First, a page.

Whilst modern intensive grassland cannot compare in
wildlife terms to our forefathers' low yielding fields, neither are they devoid of
wildlife. Modern grasslands provide a feast for herbivores such as Roe Deer (left).
Other animals including rabbits and voles also take
advantage of the grass. They in turn are predated upon by animals such as stoats, foxes
and buzzards. At night, badgers can often be seen foraging for dung beetles and earthworms
which are their favourite food. Badger populations are high as a consequence. When
conditions are right during the daytime, earthworms will come to the surface. Often, this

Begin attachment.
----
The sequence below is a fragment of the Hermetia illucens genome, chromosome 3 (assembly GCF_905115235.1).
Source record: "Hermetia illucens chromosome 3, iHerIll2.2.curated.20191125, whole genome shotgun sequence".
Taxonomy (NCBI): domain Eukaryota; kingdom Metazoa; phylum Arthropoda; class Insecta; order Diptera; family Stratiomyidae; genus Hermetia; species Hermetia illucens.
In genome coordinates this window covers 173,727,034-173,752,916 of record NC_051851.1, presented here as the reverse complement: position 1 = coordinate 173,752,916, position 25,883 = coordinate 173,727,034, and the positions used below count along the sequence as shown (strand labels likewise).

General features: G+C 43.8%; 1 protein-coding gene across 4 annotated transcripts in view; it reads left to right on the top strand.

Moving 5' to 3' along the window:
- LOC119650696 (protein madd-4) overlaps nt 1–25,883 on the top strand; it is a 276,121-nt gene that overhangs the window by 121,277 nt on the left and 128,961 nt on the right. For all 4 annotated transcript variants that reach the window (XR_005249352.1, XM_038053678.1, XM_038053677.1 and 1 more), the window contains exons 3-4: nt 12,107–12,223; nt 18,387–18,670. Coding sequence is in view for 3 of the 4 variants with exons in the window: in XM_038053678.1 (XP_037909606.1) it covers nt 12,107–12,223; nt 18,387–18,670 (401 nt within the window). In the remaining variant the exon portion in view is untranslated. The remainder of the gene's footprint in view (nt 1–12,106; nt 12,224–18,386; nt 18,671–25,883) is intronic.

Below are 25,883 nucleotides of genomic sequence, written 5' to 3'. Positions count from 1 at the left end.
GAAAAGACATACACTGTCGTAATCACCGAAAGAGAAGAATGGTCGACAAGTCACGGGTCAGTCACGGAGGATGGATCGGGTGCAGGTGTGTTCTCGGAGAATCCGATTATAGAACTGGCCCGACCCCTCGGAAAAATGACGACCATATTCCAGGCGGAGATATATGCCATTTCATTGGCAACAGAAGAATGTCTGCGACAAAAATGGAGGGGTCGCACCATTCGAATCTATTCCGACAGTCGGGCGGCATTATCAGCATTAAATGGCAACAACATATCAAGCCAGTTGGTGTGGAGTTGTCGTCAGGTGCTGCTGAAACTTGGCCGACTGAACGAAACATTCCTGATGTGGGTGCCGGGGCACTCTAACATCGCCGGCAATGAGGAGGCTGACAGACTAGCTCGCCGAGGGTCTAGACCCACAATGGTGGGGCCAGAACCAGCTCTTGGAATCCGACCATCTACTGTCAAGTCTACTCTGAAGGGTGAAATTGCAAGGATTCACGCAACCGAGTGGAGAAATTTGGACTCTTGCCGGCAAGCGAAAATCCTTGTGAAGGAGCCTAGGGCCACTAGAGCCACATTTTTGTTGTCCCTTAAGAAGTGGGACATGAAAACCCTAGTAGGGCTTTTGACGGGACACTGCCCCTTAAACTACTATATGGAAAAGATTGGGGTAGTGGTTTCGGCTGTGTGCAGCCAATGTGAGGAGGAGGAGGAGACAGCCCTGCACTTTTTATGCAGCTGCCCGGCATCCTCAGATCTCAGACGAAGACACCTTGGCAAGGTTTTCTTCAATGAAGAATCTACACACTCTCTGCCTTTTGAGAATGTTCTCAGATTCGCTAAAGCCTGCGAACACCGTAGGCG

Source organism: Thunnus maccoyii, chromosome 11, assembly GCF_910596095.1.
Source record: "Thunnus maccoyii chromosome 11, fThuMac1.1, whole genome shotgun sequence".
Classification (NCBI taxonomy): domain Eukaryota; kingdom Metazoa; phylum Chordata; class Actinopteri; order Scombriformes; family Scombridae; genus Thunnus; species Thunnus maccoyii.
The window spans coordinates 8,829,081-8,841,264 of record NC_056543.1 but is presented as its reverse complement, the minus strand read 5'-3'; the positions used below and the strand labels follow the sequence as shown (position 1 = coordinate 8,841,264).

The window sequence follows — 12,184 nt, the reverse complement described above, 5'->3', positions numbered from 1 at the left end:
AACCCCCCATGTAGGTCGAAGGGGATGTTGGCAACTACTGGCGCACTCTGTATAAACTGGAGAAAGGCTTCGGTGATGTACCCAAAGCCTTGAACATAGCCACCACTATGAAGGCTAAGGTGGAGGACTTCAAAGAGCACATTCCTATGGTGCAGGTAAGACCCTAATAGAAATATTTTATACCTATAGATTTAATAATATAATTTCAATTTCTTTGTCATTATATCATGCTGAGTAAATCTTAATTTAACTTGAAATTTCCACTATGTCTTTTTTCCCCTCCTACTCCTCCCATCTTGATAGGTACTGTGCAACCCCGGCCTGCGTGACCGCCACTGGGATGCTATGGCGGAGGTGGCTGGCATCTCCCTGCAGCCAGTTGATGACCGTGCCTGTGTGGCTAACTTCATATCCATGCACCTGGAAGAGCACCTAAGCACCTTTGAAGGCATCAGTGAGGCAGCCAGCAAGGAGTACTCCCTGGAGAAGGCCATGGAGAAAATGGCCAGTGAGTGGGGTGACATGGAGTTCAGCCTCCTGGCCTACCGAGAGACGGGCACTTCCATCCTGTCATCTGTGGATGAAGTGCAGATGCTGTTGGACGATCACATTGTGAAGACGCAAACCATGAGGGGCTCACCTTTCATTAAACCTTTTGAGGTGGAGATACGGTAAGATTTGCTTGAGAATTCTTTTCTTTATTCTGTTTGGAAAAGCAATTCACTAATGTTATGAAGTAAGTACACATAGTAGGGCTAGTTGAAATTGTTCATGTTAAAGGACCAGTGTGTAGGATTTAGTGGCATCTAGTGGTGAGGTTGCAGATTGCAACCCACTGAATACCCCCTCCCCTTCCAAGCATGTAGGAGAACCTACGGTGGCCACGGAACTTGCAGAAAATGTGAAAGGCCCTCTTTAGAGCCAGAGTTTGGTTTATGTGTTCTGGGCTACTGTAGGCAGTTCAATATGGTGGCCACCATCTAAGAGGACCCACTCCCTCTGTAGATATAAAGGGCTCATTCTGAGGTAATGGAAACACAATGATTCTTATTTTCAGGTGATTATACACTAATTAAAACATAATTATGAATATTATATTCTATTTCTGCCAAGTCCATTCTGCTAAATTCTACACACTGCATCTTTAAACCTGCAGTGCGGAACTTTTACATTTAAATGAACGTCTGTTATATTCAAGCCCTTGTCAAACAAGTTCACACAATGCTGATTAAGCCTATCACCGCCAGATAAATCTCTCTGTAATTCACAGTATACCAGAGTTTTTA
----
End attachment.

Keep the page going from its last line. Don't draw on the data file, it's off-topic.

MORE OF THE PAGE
will attract large numbers of Buzzards and they can be be seen waddling across the field,
in pursuit of this unlikely prey.
Field sizes have increased over the years. This has
resulted in the loss of many valuable wildlife habitats such as woodlands and wet meadows
as well as thousands of miles of hedgerows. Few animals have benefited from this habitat
loss. Nevertheless, animals such as Hares prefer larger fields although their habitat
requirements are more complex than just the need for sizeable fields.